June: Something Like Normal by Trish Doller (sounds like YA contemp)

July: Insignia by S.J. Kincaid (possibly a dystopia)

August: The Wheel by Lisa Stasse (I'm thinking maybe a fantasy)

September: If I Lie by Corrine Jackson (could be YA contemp)

October: Time Between Us by Tamara Ireland Stone (oooh, I hope it's a time travel book)

November: Through to You by Emily Hainsworth (yet another YA contemp?)

December: Pivot Point by Kasie West (bet it's ballerinas ... or dystopia. I personally would love to see a post-apocalypse Nutcracker)

Here's to a new year with new books!

Friday, December 2, 2011

Debut Author Challenge - November Update

Wow, the year's almost over and the 2011 Debut Author Challenge will soon be completed. It's been a great year of reading and next week I'll share my completely unscientific choices for the 2012 Debut Author Challenge. (Of course I'm doing it again. I'm hooked.)

Last month I read and reviewed The Unbecoming of Mara Dyer by Michelle Hodkin. In other reading news, I also managed to finish Unfamiliar Fishes by Sarah Vowell and I'm almost done reading Anne of Green Gables by Lucy Montgomery. I'll admit it ... I never read Anne of Green Gables before, although I adore the miniseries starring Megan Follows. The book is just as charming as I thought it'd be.

Bonus Video: Anne of Green Gables trailer



What classic novel haven't you read (yet)? What debut book did you read this year that you think will become a classic? (I'm putting my money on Between Shades of Gray by Ruta Sepetys.)

Friday, November 25, 2011

Random Cat Videos

This is a photograph of my cat Jasmine, who passed away earlier this year. She was 17 years old and I adopted her when she was 5, so that's 12 years I'm very grateful I got to spend with her.

Because it's Thanksgiving weekend and we've all got places to be, things to do, and leftovers to eat, this week I've collected a series of random cat videos for your entertainment and in honor of Jasmine.

Pepper, An Actor's Life:



Ninja Cat:



I'm a Kitty Cat:



An Engineer's Guide to Cats:







Friday, November 18, 2011

5 Teen Movies You Probably Haven't Seen (and why you should)


I recently saw Hanna, an action movie that came out earlier this year about a 16-year-old assassin. I thought it did a great job of using YA tropes (friendship, boys, identity), plus it's a pretty kick-ass movie.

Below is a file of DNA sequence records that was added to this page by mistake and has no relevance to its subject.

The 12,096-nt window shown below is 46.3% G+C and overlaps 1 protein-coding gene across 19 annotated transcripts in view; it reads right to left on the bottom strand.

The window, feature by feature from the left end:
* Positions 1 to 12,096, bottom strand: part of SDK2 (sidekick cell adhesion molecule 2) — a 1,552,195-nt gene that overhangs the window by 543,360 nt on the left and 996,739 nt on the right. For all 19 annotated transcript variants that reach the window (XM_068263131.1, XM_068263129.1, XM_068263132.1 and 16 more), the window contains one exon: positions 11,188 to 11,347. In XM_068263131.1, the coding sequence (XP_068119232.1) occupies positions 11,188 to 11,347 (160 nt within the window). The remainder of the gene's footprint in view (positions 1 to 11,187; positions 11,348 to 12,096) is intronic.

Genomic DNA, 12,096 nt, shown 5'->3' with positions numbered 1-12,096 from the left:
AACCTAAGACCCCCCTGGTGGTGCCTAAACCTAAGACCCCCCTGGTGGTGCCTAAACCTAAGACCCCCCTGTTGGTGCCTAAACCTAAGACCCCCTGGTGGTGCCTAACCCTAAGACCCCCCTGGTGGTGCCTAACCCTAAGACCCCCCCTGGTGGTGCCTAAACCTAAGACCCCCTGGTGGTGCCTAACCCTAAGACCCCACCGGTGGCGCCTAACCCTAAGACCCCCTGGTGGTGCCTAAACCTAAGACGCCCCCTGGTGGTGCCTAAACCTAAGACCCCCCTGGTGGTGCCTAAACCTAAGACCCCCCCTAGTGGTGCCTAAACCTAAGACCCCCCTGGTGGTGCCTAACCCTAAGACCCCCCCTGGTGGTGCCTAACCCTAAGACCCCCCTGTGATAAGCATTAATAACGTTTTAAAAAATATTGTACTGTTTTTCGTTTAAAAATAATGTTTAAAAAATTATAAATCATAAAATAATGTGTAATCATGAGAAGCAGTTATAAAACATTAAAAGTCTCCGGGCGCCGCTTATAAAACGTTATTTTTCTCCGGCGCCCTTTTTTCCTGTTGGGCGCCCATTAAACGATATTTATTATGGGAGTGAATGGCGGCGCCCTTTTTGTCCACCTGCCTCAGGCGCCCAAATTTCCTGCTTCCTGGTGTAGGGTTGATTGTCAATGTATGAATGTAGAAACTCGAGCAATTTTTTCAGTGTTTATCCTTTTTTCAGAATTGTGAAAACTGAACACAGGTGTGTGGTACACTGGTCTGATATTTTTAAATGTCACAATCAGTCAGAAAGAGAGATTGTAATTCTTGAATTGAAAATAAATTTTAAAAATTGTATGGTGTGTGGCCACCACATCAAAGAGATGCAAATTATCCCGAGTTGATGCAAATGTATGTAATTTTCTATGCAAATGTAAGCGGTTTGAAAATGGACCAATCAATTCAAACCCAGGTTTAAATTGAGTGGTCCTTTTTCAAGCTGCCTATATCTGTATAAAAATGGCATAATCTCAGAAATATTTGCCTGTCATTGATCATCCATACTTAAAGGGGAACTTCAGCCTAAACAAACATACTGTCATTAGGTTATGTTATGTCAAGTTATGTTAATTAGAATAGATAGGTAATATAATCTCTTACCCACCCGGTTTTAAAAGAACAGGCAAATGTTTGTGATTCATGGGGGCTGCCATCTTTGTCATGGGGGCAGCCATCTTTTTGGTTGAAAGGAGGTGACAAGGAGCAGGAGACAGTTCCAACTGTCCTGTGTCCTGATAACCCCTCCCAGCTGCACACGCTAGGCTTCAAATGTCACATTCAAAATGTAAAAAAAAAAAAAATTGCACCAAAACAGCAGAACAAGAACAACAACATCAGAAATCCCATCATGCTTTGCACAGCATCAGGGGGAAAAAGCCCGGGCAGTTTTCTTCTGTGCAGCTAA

Hanna wasn't a mega-budget film and wasn't a mega-blockbuster, but there are good performances by Eric Bana and Cate Blanchett (if you can get past her Southern accent). And Saoirse Ronan as Hanna is amazing. (Oh, there's a pretty kick-ass soundtrack by The Chemical Brothers, too.) It's definitely worth renting, streaming, or putting on your Netflix queue if you missed it in theaters.

Here's the trailer for Hanna:


 
Hanna also got me thinking about some teen-centric movies you may have missed entirely, because I almost did. These are indie movies that didn't have wide distribution and that I stumbled upon, either through recommendations or dumb luck.

The Chumscrubber stars Jamie Bell as a teen in suburbia whose drug-dealing friend commits suicide. The bad boys at school want the friend's stash and think Jamie knows where it is. They kidnap his brother to get him to talk, except they kidnapped the wrong kid. There's an amazing supporting cast of self-absorbed adults portrayed by Glenn Close, Ralph Fiennes, and Allison Janney, to name a few. If you like your comedy extra-dark, then The Chumscrubber is for you.

The Chumscrubber trailer:



Prom Night in Mississippi is a documentary I caught that explores race relations in a modern day Mississippi high school. Actor Morgan Freeman is from the small town of Charleston, Mississippi, and offers to pay for the high school's prom. But what makes this such an jaw-dropping offer is Morgan Freeman will only pay for it if the prom is integrated. This was filmed in 2008 and the school NEVER had an integrated prom. The school takes him up on the offer and the film presents some truly thought-provoking moments.

Prom Night in Mississippi trailer:



Another documentary, Resolved, focuses on the world of high school debating. I did Speech & Debate in high school (mostly Humorous Interpretation and Oratory), and this is a far cry from anything I did. More recently, my brother is a high school debate coach and has cajoled convinced me to judge at debate tournaments. The debates I judged were mostly urban kids, just beginners, and nowhere the level as seen in the documentary. But Resolved does raise compelling questions about how public speaking skills can be related to issues such as race.

Resolved trailer:




The Trotsky is a wonderfully quirky movie about Leon Bronstein, a high school student who believes he's the reincarnation of Communist leader Leon Trotsky. He unionizes the students at his high school, or at least tries to. Incredibly funny with a stellar performance by Jay Baruchel as Leon.


The Trotsky trailer:




The trailer for What Goes Up doesn't do justice to how good this movie is.